Border spat between armies of two countries in Himalayas underlines mutual tensions despite growing commercial ties highlighted by Xi Jinping's high-profile visit More

This forum has been closed.
Comment Sorting
Comments
     
by: Metehan from: Turkey
October 26, 2012 4:22 PM
For you is your religion, and for me is mine.109:6 Kuran.


by: ron from: USA..USA..USA!!!
October 25, 2012 10:57 AM
Nice try Muslims. All this does is take away our free speach to denigrate their religion. This only protects them. You see, they acknowledge and respect (I think) the writings of the Torah (even though they have changed the stories to their advantage) and of the Christians. Keep in mind, this ruling does nothing to stop the hatred they have for those other peoples of other religions other than theirs. Laws like these only empower them.

How about this ruling, let them follow their rules and we follow ours. We don't force our rules on them and they don't force theirs on us. If they want to speak negatively about our religion or us about theirs, so be it. We will be judged when we stand before the King. And if you don't believe in any of this, do what you want as long as it is within the social law.

In Response

by: ron from: USA
October 26, 2012 10:44 AM
Annonymus: not sure how you interpreted my comments as being a blood thirsty warrior. I never said anything about killin g or war. I believe you did though.

People need to be cautious when groups of people want to impose their will on others in the name of their religion. Enough said on this.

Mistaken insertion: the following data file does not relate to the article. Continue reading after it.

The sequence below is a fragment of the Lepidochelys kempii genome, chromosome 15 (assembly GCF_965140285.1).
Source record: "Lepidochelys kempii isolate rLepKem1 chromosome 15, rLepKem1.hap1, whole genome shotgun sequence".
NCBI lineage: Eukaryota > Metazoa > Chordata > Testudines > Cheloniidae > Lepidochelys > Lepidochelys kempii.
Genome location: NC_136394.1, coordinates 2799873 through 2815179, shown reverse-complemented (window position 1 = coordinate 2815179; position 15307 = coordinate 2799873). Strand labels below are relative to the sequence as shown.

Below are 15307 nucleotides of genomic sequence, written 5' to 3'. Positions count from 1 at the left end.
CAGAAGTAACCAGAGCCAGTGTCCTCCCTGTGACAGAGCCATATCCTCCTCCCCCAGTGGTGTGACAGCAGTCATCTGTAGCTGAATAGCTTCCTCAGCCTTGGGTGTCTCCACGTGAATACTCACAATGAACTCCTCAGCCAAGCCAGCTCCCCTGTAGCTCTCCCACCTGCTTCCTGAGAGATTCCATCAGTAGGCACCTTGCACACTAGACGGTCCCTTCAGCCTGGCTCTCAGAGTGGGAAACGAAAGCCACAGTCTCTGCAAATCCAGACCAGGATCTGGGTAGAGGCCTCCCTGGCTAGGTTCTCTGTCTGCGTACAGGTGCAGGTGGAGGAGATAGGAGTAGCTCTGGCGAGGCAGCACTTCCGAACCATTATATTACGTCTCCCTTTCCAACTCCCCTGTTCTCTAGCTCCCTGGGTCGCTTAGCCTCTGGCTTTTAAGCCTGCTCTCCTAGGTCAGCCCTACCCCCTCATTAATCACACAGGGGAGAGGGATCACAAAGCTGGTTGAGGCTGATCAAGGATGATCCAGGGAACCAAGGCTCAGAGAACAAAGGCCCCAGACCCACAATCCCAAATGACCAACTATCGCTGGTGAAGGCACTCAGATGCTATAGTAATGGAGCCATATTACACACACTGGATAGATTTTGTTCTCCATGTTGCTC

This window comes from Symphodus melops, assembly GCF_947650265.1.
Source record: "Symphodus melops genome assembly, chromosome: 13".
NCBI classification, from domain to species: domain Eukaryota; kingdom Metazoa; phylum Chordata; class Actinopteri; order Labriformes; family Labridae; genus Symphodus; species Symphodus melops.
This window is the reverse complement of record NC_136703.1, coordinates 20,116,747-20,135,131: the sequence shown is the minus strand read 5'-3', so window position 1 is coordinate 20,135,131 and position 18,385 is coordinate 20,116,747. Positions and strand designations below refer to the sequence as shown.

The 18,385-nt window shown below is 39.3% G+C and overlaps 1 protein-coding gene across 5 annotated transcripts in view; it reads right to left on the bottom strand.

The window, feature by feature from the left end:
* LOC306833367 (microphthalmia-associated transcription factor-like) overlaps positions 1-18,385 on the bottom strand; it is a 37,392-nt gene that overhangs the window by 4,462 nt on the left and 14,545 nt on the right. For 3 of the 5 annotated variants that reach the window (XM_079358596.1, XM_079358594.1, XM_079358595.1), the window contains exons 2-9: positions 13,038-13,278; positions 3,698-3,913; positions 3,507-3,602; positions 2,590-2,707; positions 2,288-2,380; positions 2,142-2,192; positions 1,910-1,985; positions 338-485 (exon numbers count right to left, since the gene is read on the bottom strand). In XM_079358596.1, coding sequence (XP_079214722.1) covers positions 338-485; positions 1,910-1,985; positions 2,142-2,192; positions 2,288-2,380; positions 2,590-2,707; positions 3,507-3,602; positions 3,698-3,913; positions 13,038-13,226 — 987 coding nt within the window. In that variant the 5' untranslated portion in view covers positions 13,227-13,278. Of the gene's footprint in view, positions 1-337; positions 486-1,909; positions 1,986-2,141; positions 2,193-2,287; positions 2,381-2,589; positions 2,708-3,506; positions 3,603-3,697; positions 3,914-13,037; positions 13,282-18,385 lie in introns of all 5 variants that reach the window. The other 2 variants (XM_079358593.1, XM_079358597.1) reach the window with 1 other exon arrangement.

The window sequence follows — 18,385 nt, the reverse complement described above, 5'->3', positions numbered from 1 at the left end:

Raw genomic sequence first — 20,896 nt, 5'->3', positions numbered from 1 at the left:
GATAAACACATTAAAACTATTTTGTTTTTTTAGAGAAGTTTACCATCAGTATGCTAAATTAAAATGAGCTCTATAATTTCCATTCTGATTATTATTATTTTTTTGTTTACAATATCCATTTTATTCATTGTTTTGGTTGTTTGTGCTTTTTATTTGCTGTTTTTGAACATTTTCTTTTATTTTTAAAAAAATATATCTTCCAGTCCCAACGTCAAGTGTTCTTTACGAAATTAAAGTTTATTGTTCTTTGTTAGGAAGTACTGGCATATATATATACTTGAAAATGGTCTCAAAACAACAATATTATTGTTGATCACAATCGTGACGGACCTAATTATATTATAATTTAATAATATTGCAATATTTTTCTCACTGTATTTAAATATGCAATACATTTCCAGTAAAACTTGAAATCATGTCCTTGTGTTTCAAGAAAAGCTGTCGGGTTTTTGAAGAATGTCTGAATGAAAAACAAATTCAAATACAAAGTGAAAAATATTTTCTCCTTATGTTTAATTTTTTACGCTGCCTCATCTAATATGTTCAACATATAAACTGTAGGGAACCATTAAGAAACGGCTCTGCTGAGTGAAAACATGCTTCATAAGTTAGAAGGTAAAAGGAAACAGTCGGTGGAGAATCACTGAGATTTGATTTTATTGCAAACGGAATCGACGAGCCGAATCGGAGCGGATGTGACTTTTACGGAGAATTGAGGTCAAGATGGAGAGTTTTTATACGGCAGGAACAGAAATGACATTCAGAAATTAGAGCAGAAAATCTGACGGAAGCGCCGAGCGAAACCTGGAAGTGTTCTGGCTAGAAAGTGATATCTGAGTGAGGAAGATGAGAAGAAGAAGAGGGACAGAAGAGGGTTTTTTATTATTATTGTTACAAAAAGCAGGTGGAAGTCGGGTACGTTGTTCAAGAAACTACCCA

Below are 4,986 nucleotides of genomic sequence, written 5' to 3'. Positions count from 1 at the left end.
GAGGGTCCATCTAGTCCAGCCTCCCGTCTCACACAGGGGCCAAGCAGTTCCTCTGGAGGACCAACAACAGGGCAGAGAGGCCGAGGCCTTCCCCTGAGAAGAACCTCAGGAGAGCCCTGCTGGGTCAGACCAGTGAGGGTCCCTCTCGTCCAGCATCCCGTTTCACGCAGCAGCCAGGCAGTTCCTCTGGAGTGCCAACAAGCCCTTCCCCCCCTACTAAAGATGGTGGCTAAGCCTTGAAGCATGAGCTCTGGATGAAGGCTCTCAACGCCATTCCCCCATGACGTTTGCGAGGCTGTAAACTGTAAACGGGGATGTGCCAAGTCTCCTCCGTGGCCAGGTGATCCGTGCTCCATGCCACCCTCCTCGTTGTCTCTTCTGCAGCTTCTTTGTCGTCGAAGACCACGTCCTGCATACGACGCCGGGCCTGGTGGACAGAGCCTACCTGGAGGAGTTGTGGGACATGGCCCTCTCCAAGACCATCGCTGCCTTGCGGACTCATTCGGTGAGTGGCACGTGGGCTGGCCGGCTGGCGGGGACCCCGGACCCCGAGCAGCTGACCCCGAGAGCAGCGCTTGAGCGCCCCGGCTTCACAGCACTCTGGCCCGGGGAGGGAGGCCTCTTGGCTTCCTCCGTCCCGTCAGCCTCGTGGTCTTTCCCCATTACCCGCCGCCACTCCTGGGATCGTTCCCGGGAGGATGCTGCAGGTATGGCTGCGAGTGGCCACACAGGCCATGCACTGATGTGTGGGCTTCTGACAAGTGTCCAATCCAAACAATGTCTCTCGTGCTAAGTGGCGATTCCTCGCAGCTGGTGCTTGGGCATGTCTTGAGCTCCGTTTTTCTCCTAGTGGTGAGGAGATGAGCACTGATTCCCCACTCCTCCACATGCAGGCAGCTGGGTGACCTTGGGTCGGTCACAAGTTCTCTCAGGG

In Response

by: Anonymous from: Palmdale, CA
October 25, 2012 9:14 PM
Stop blaming others, including God for your blood thirstiness. The God I know is the God of life. If killing is your way to heaven I want no part of you or your god. So sad, that's the reason we have Wars. I love all people despite their religion. You don't have to love or hate me because of mine. In my country we have freedom to express ourselves. We cannot outlaw Islam nor can we make rules concerning it. We have to tolerate it and you have to tolerate us. That's America!

Featured Videos

Your JavaScript is turned off or you have an old version of Adobe's Flash Player. Get the latest Flash player.
A Dinosaur Fit for Land and Wateri
X
September 17, 2014 8:44 PM
Residents and tourists in Washington D.C. can now examine a life-size replica of an unusual dinosaur that lived almost a hundred million years ago in northern Africa. Scientists say studying the behemoth named Spinosaurus helps them better understand how some prehistoric animals adapted to life on land and in water. The Spinosaurus replica is on display at the National Geographic museum. VOA’s George Putic has more.
Video

Video A Dinosaur Fit for Land and Water

Residents and tourists in Washington D.C. can now examine a life-size replica of an unusual dinosaur that lived almost a hundred million years ago in northern Africa. Scientists say studying the behemoth named Spinosaurus helps them better understand how some prehistoric animals adapted to life on land and in water. The Spinosaurus replica is on display at the National Geographic museum. VOA’s George Putic has more.
Video

Video Iraqi Kurdistan Church Helps Christian Children Cope find shelter in churches in the Kurdish capital, Irbil